Abortion rights supporters rally last May in front of the Capitol in Oklahoma City. (Sue Ogrocki/AP)
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The Oklahoma Supreme Court overturned part of the state’s near-total abortion ban, ruling in a 5-to-4 decision that the procedure would be lawful if there is a reasonable chance that a pregnancy could threaten a pregnant person’s life.

Oklahoma’s constitution protects the right to an abortion if “the woman’s physician has determined to a reasonable degree of medical certainty” that continuing “the pregnancy will endanger the woman’s life,” the court’s justices said in Tuesday’s ruling. “Absolute certainty” that the pregnancy will be life-threatening isn’t required, but “mere possibility or speculation” is insufficient, they added.

Previously, the state allowed abortions only in cases of medical emergencies, requiring the patient to “be in actual and present danger in order for her to obtain a medically necessary abortion,” the justices wrote.

The ruling means pregnant people no longer have to wait until “their life is literally on the line” to legally qualify for an abortion, said Khiara M. Bridges, a law professor at the University of California at Berkeley. But it’s a narrow win because people trying to avoid a potentially life-threatening pregnancy make up a small proportion of those seeking abortions, she said.

The justices said they would not rule on whether Oklahoma’s constitution “provides a right to an elective termination of a pregnancy,” or abortions that are carried out for reasons other than “preserving the life of the pregnant woman.”

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More broadly, the lawsuit reflects the intensifying national debate over abortion rights after the U.S. Supreme Court overturned Roe v. Wade in June, leaving states to choose how much, and whether, to protect the right to abortion.

“You’re probably going to see more lawsuits” over whether states’ laws provide a broad right to abortion, and if there isn’t one, whether there are narrower rights to abortions, said Mary Ziegler, a legal historian at the University of California at Davis. The ruling in Oklahoma “is one of the first” such cases, she said.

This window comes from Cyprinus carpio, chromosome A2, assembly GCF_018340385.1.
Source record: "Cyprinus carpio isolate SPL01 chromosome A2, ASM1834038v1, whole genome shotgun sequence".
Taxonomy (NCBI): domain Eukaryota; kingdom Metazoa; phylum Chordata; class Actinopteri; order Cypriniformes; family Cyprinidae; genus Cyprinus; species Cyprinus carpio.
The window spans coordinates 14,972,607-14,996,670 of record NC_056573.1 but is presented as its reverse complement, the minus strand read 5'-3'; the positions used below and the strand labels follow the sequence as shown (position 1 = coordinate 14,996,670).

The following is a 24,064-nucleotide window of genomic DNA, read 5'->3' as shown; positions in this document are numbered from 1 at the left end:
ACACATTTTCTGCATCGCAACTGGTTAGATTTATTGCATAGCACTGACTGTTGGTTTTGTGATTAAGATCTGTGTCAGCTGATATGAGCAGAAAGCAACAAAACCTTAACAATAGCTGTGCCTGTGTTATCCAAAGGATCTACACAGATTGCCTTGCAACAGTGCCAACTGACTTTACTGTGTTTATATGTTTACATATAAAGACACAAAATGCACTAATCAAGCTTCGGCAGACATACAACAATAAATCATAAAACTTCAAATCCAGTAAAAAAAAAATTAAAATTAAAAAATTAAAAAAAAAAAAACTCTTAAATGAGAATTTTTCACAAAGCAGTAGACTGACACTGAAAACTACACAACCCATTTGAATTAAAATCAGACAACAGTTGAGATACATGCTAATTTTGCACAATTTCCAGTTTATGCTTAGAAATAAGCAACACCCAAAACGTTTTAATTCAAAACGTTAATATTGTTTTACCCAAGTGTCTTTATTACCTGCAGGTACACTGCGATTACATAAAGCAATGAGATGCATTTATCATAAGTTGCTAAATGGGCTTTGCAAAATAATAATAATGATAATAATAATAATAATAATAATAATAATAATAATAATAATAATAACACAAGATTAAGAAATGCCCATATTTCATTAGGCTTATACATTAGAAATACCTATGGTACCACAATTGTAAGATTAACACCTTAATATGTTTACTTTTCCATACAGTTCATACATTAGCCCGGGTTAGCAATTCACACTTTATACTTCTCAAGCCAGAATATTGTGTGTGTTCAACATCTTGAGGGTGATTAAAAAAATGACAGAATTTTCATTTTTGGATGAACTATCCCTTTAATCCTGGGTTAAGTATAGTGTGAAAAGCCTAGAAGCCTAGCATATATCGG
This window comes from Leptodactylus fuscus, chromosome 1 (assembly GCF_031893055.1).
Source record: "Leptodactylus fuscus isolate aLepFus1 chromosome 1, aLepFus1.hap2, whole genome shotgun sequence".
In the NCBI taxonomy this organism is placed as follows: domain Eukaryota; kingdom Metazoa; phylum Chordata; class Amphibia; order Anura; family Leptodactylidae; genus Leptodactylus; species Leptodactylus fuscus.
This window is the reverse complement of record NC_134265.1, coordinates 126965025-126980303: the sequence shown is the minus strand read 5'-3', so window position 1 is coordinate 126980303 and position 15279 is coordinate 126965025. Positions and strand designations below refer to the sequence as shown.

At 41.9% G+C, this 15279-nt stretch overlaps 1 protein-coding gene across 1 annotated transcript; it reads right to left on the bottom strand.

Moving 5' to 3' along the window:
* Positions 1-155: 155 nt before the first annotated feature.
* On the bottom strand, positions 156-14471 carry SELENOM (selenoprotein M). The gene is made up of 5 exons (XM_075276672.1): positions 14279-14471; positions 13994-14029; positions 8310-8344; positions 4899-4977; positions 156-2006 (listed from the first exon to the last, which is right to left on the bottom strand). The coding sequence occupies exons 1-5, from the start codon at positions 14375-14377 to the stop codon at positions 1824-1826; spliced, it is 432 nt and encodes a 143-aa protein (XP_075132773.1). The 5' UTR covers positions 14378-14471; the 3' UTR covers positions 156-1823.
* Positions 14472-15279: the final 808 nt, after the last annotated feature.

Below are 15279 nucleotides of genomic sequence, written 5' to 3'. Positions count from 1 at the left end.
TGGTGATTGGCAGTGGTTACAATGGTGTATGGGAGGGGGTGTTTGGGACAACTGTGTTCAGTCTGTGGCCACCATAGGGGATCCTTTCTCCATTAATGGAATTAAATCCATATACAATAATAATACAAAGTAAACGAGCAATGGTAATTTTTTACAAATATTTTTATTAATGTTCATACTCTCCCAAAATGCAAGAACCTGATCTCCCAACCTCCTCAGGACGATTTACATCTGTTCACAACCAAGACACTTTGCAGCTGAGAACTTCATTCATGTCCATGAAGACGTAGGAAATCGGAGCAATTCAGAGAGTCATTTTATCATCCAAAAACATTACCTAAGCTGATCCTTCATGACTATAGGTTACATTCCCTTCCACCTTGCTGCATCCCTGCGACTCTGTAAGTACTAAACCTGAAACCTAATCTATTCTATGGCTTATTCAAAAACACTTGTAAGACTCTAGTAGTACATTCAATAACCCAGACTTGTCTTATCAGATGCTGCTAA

John Kane, one of the dissenting justices, accused the concurring majority of disregarding “the interest of the unborn.”

“The thorny medical, philosophical, and practical debate of balancing the developing life of the unborn against the life of the mother, and the government’s involvement in those decisions, is a necessary and worthy dialogue for the people to commence,” Kane wrote.

But Oklahoma’s constitution doesn’t explicitly provide for the right to abortion, he said.

The lawsuit was brought by local abortion rights advocates and Alan Braid, an abortion service provider.

Planned Parenthood Great Plains, one of the plaintiffs, described the decision as “a small step in what will be a long journey to restore real, meaningful rights of Oklahomans over their own bodies.”

Oklahoma Gov. Kevin Stitt (R), meanwhile, said in a statement that he “wholeheartedly” disagrees with the ruling, which he said had no “mention of the unborn.”

Bridges said the ruling was a symbolic victory because one of the conservative justices, James R. Winchester, voted with his liberal-leaning colleagues to expand abortion rights. “It shows that people with different politics” can still be persuaded, she said.

Abortion access in America

Tracking abortion access in the U.S.: After the Supreme Court struck down Roe v. Wade, the legality of abortion is left to individual states. The Post is tracking states where abortion is legal, banned or under threat.

Abortion pills: The Justice Department appealed a Texas judge’s decision that would block approval of the abortion pill mifepristone. The Supreme Court decided to retain full access to mifepristone as the appeal proceeds. Here’s an explanation of what happens next in the abortion pill case.

Post-Roe America: With Roe overturned, women who had secret abortions before Roe v. Wade felt compelled to speak out. Other women who were seeking abortions while living in states with strict abortion bans also shared their experiences with The Post through calls, text messages and other documentation. Here are photos and stories from across America since the reversal of Roe v. Wade.